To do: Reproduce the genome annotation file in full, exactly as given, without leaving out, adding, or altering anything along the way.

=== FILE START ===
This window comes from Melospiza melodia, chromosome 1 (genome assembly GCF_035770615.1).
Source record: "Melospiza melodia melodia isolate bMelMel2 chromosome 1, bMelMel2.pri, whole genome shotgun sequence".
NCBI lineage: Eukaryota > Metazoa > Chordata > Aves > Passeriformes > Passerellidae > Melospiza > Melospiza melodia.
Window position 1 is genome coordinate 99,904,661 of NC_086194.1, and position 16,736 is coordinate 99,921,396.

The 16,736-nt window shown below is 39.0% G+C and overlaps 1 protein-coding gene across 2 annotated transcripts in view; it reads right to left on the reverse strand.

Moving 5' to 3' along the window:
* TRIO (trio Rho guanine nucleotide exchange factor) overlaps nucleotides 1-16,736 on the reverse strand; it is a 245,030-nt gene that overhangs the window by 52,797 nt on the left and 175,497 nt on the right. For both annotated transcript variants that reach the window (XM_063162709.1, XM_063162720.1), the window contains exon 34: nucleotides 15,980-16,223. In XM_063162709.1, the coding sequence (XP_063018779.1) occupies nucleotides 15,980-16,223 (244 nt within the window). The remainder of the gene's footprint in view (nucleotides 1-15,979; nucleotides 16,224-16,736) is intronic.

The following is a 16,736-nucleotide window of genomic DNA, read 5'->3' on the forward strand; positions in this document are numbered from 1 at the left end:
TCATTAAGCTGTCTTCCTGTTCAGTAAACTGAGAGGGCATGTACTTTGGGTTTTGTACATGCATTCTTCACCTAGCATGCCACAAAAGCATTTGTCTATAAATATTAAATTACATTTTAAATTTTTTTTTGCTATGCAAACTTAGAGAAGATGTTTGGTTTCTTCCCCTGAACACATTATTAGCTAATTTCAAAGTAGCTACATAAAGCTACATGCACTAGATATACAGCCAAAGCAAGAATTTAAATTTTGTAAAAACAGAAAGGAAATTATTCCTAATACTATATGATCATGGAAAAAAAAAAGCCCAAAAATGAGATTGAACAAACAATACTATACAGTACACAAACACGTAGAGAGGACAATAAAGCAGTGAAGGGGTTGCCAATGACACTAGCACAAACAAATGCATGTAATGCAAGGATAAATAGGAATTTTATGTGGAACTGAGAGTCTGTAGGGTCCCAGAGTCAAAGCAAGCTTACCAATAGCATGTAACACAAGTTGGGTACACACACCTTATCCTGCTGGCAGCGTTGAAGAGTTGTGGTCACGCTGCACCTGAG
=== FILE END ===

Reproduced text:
This window comes from Melospiza melodia, chromosome 1 (genome assembly GCF_035770615.1).
Source record: "Melospiza melodia melodia isolate bMelMel2 chromosome 1, bMelMel2.pri, whole genome shotgun sequence".
NCBI lineage: Eukaryota > Metazoa > Chordata > Aves > Passeriformes > Passerellidae > Melospiza > Melospiza melodia.
Window position 1 is genome coordinate 99,904,661 of NC_086194.1, and position 16,736 is coordinate 99,921,396.

The 16,736-nt window shown below is 39.0% G+C and overlaps 1 protein-coding gene across 2 annotated transcripts in view; it reads right to left on the reverse strand.

Moving 5' to 3' along the window:
* TRIO (trio Rho guanine nucleotide exchange factor) overlaps nucleotides 1-16,736 on the reverse strand; it is a 245,030-nt gene that overhangs the window by 52,797 nt on the left and 175,497 nt on the right. For both annotated transcript variants that reach the window (XM_063162709.1, XM_063162720.1), the window contains exon 34: nucleotides 15,980-16,223. In XM_063162709.1, the coding sequence (XP_063018779.1) occupies nucleotides 15,980-16,223 (244 nt within the window). The remainder of the gene's footprint in view (nucleotides 1-15,979; nucleotides 16,224-16,736) is intronic.

The following is a 16,736-nucleotide window of genomic DNA, read 5'->3' on the forward strand; positions in this document are numbered from 1 at the left end:
TCATTAAGCTGTCTTCCTGTTCAGTAAACTGAGAGGGCATGTACTTTGGGTTTTGTACATGCATTCTTCACCTAGCATGCCACAAAAGCATTTGTCTATAAATATTAAATTACATTTTAAATTTTTTTTTGCTATGCAAACTTAGAGAAGATGTTTGGTTTCTTCCCCTGAACACATTATTAGCTAATTTCAAAGTAGCTACATAAAGCTACATGCACTAGATATACAGCCAAAGCAAGAATTTAAATTTTGTAAAAACAGAAAGGAAATTATTCCTAATACTATATGATCATGGAAAAAAAAAAGCCCAAAAATGAGATTGAACAAACAATACTATACAGTACACAAACACGTAGAGAGGACAATAAAGCAGTGAAGGGGTTGCCAATGACACTAGCACAAACAAATGCATGTAATGCAAGGATAAATAGGAATTTTATGTGGAACTGAGAGTCTGTAGGGTCCCAGAGTCAAAGCAAGCTTACCAATAGCATGTAACACAAGTTGGGTACACACACCTTATCCTGCTGGCAGCGTTGAAGAGTTGTGGTCACGCTGCACCTGAG